Health Care Blog (Page 168)
Posted in Health | 24/10/2009
Study Design and Population During July and August of 2003, participants were surveyed as part of a cross-sectional study designed to assess mistrust of the healthcare system. We conducted a telephone survey of a random sampie of residents of Baltimore City, MD. The data were collected as part of a larger study that focused on mistrust of the healthcare system among minorities at three sites: Washington, DC; New York City; and Baltimore. The Baltimore site focused on African Americans. This was in part due to the fact that the city has a long-standing, economically diverse, yet relatively segregated black population. This characteristic of Baltimore made sampling an economically diverse black population feasible without oversampling. In addition, each study location conducted a site-specific substudy. Baltimore was selected as the site for the Tuskegee substudy because of its large African-American population.
Posted in Health | 23/10/2009
INTRODUCTION It is well documented that African Americans are more mistrustful of the medical care system than whites. Mistrust may be associated with underutilization of health services, a greater likelihood of refusal to participate in clinical research, reduced proclivity to donate organs or biological material, and more concern about unwitting enrollment in potentially harmful medical experiments. The mistrust expressed by African Americans has been attributed to a number of factors, including limited access to the medical care system, a consequence of historical segregation in hospitals, and discourteous treatment and maltreatment by hospital personnel and healthcare professionals. The Tuskegee Study of Untreated Syphilis in the Negro Male (Tuskegee study) is among the most often cited reasons for mistrust of medical care among African Americans.
Posted in Main | 22/10/2009
Operation Desert Storm was the first major conflict involving U.S. forces since Vietnam. Over 500,000 U.S. troops were deployed, with thousands of additional coalition forces. It was clear from the onset that this war would be fought with a radically different strategy. The exceedingly rapid mobilization of troops and equipment ushered in a new era of military medical care. Medical units had to become smaller, more flexible and more mobile.
Posted in Main | 21/10/2009
The Vietnam War was radically different from either the Korean War or World War II. Guerilla tactics employed by the Viet-cong required drastic changes in combat philosophy, with resulting changes in combat medical support. During this conflict, the “battlefront” was not readily evident. Therefore, some military planners did not regard mobile hospitals as essential. Thus, some U.S. military hospitals in Vietnam were established as semi-permanent, fully equipped facilities.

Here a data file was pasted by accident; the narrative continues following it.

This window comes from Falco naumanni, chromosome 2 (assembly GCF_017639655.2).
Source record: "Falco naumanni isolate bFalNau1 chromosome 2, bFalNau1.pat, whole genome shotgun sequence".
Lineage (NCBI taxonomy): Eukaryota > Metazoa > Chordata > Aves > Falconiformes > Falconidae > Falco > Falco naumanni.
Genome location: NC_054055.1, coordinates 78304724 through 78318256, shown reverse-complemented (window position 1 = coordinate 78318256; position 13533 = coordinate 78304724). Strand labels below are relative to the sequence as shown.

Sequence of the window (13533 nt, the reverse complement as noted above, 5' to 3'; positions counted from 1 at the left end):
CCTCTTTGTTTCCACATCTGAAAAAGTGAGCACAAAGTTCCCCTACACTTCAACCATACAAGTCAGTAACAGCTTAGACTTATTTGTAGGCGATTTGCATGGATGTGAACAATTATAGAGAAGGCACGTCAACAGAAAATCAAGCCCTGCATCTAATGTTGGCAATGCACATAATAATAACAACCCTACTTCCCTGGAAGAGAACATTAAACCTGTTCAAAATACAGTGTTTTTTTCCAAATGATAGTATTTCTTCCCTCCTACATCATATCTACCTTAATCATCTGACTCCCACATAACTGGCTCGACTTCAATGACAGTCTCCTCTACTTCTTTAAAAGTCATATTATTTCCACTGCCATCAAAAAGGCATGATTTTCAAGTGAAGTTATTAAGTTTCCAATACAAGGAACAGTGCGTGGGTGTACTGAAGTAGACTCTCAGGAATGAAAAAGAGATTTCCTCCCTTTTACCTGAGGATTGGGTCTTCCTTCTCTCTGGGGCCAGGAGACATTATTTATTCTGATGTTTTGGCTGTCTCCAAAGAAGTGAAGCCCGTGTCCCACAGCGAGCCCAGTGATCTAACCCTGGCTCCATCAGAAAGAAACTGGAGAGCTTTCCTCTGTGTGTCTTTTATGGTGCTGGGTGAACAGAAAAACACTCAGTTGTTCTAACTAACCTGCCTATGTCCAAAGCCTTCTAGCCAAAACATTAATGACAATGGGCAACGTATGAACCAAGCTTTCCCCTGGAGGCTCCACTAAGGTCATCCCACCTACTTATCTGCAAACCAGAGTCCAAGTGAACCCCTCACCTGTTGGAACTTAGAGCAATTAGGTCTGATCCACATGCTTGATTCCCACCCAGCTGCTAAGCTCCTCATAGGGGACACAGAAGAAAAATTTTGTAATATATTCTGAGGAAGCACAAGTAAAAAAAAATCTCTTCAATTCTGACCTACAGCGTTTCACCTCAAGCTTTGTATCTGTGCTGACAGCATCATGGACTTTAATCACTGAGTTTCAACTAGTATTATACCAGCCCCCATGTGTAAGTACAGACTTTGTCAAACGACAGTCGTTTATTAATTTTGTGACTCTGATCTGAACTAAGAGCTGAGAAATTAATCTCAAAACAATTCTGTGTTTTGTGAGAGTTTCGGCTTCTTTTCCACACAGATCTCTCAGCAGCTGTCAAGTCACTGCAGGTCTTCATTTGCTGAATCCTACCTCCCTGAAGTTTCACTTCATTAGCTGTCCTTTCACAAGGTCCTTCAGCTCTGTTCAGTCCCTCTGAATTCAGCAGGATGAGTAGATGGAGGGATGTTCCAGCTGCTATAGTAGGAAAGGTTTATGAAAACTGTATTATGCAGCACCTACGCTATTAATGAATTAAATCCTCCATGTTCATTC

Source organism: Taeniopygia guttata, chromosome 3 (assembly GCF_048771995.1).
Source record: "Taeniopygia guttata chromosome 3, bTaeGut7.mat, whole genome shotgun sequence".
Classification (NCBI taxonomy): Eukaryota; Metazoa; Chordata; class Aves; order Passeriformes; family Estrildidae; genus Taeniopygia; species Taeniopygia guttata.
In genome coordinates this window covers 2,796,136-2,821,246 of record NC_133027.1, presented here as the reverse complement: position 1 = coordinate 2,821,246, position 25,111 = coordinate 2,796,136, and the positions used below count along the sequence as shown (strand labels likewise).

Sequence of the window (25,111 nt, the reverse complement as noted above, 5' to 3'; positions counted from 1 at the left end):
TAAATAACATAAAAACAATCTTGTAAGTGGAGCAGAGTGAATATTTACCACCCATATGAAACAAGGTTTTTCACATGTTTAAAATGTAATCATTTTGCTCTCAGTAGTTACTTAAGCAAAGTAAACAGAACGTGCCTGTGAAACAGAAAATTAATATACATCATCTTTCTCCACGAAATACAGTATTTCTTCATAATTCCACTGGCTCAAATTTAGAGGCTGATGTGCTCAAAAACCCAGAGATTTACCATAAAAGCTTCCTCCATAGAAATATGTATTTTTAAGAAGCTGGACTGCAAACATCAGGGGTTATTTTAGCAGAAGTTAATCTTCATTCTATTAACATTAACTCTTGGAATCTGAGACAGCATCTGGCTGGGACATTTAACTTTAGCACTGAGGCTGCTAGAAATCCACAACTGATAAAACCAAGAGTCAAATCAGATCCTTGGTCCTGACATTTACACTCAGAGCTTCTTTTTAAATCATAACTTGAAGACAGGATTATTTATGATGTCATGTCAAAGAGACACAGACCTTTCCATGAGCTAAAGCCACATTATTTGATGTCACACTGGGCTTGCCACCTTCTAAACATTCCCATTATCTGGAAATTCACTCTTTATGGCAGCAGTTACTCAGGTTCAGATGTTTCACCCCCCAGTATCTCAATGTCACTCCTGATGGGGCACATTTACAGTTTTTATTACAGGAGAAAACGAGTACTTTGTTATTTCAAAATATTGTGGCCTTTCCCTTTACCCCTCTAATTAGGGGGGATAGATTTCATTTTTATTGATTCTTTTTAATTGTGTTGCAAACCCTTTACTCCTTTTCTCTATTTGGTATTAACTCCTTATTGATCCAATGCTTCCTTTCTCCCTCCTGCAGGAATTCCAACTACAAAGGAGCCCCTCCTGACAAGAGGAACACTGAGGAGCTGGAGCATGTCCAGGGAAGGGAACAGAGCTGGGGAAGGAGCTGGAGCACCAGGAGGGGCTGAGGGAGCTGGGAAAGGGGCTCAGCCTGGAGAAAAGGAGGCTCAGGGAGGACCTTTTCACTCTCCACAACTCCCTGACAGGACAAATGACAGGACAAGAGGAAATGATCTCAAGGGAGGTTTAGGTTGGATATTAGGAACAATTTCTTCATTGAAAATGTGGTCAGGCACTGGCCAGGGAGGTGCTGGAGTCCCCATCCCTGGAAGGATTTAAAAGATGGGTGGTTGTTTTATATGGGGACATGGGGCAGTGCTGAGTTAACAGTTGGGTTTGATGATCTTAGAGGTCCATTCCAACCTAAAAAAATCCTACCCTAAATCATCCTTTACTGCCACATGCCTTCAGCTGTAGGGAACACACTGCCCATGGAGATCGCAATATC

Posted in Main | 20/10/2009
On Sunday, June 25, 1950 the North Korean People’s Army crossed the 38th parallel into South Korea. This led to the Korean War, which lasted nearly three years. One of the defining aspects of the Korean War was the use of the MASH. Ten MASH units supported four Army divisions (15,000 to 20,000 soldiers per division) at positions throughout North and South Korea. During the Korean War, the experiences of these MASH units translated to improvements in resuscitation and trauma care, patient transport, blood storage and distribution, patient triage, and evacuation.
Posted in Health |
Knowledge of the Tuskegee study was assessed by six items. The first five items were multiple-choice, with one correct response for each item. These survey items assessed factual information about the Tuskegee study. The final item asked if a similar study was possible today. Medical mistrust was assessed using the seven-item Medical Mistrust Index (MMI). The scale employs Likert-type response codes ranging from “strongly disagree” to “strongly agree.” Examples of items included in the mistrust scale are: “Patients have sometimes been deceived or misled by healthcare organizations” and “Healthcare organizations put the patient’s health first.” The MMI shows good reliability (Chronbach’s a = 0.76). Other measures used in the study were race, age, sex, education, income and insurance status. Age, education and income were analyzed as continuous variables. Race and sex were analyzed as binary variables. Insurance status categories were private, Medicaid, Medicare and uninsured. For analysis, three dummy variables…
Posted in Main | 19/10/2009
INTRODUCTION Mobile Army surgical hospitals (MASH) were designed to keep pace with combat units during time of war, providing immediate, lifesaving care to casualties. MASH units have been deployed in every major U.S. military conflict since World War II and are undoubtedly responsible for saving thousands of lives on the battlefield. Interwoven with this history of the MASH is the history of resuscitation and care of combat casualties. The authors of this article recently served with the 212th MASH during Operation Iraqi Freedom. The 212th entered Iraq on the first day of the war and cared for a large number of both military and civilian casualties during the initial weeks of this military campaign. In this article, we chronicle the history of the MASH and outline its many contributions to military and civilian trauma care.